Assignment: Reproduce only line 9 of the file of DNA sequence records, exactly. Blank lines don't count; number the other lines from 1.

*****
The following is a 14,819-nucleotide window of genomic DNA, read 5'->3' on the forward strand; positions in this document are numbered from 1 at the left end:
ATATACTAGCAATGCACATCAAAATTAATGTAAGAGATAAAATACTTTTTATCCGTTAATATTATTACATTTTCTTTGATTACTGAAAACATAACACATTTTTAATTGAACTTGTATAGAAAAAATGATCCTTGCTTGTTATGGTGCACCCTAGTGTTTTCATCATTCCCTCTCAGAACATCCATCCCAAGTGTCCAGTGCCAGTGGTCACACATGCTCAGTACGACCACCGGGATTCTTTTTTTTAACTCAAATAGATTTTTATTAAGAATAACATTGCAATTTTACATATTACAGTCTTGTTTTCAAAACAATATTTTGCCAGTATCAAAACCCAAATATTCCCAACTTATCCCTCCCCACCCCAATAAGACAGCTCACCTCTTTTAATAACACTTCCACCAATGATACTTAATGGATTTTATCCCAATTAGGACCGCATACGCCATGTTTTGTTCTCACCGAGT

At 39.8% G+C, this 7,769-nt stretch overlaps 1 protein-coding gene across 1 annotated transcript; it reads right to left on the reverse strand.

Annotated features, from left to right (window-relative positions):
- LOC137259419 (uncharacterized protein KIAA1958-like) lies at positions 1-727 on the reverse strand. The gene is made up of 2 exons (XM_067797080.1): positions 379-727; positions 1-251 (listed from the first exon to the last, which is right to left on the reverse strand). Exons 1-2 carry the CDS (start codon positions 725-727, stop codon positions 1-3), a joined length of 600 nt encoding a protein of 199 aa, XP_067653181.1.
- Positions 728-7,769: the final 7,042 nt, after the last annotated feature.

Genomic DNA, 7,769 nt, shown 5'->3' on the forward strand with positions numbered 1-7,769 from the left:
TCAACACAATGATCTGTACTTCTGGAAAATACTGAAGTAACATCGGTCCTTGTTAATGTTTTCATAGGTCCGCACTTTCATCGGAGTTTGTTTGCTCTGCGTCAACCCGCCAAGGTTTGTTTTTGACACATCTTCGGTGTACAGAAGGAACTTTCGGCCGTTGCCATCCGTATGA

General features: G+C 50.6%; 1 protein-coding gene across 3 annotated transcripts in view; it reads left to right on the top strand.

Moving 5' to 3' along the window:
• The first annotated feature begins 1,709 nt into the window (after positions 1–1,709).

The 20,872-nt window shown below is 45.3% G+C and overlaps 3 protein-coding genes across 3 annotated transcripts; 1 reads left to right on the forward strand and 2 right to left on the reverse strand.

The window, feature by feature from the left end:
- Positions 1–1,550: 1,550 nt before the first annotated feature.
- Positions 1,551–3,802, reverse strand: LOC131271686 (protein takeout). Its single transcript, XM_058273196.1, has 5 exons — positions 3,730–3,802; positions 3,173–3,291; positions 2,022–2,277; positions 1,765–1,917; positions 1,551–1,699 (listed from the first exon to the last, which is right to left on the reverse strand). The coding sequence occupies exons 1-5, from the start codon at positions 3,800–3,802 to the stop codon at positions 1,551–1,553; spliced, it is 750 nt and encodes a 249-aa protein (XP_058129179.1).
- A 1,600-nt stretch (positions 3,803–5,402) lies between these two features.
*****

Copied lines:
General features: G+C 50.6%; 1 protein-coding gene across 3 annotated transcripts in view; it reads left to right on the top strand.